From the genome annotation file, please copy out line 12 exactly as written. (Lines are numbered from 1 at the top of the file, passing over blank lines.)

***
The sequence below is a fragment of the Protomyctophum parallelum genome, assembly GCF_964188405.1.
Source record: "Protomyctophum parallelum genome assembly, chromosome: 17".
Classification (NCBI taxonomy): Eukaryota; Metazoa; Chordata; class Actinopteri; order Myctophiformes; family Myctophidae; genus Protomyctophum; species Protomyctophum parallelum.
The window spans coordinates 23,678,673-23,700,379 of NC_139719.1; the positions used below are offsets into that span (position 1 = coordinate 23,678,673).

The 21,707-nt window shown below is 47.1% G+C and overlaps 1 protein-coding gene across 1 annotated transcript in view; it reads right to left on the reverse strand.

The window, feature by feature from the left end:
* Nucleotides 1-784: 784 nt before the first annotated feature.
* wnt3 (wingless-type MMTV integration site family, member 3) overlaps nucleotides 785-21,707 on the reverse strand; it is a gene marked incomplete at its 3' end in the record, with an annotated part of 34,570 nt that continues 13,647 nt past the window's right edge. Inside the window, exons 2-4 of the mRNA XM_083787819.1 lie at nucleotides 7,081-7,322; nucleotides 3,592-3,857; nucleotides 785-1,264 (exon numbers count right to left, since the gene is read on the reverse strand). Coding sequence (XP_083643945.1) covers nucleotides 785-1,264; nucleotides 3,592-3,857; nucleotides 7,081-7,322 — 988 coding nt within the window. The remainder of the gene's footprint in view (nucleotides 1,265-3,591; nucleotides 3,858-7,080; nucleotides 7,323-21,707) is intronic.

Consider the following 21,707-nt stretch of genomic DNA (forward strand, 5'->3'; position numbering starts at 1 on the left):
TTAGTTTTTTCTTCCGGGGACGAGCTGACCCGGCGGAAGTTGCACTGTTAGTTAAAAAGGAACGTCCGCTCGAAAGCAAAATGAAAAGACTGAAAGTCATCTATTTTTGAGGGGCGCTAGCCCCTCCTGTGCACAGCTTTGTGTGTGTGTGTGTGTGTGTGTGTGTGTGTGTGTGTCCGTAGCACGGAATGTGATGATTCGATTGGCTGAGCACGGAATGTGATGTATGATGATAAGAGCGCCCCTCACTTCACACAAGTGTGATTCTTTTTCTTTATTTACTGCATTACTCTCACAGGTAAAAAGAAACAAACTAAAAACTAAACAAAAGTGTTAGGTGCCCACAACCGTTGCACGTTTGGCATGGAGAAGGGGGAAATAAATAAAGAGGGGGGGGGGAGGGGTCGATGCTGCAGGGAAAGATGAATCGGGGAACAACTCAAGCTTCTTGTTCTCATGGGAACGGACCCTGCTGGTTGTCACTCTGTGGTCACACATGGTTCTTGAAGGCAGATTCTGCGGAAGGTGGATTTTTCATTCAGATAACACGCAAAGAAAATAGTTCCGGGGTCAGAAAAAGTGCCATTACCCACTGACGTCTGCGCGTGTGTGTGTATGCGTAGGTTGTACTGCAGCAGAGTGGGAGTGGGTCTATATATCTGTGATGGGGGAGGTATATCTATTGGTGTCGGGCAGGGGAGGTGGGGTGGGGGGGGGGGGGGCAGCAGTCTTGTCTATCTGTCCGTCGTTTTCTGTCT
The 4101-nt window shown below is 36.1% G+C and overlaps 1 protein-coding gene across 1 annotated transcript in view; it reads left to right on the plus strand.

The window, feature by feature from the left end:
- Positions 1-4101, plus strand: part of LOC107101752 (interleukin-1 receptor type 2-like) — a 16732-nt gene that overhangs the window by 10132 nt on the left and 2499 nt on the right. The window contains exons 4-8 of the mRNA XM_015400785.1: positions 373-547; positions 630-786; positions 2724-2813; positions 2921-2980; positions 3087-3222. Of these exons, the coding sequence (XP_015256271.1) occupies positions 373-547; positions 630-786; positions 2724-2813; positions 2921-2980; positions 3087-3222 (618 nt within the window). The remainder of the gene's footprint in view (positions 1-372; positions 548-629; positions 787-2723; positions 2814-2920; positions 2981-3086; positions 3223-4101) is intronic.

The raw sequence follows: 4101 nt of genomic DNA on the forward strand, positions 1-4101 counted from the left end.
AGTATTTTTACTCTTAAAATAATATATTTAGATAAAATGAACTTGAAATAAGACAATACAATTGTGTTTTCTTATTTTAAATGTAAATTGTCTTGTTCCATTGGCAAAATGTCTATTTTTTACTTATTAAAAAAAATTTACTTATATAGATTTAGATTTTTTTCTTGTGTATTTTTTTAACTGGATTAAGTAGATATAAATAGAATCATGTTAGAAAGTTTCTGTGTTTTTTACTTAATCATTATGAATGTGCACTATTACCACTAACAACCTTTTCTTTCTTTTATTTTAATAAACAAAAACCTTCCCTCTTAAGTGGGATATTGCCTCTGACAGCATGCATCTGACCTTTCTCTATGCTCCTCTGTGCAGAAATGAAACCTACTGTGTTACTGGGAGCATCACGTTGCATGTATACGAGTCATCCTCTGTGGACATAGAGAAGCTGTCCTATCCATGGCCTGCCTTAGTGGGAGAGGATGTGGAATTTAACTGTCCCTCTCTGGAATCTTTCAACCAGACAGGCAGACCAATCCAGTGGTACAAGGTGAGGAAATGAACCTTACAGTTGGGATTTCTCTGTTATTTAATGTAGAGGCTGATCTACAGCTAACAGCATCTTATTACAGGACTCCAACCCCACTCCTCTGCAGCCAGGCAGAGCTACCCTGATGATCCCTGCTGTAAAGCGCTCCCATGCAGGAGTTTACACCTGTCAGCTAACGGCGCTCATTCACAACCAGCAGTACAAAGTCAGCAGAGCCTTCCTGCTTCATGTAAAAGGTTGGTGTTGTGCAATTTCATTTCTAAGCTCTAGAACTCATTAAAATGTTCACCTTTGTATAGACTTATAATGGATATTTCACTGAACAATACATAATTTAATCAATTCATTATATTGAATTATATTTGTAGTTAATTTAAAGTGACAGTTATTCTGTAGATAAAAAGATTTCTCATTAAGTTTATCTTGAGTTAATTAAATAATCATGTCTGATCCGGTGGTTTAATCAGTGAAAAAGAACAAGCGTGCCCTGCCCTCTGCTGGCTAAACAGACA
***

The window, feature by feature from the left end: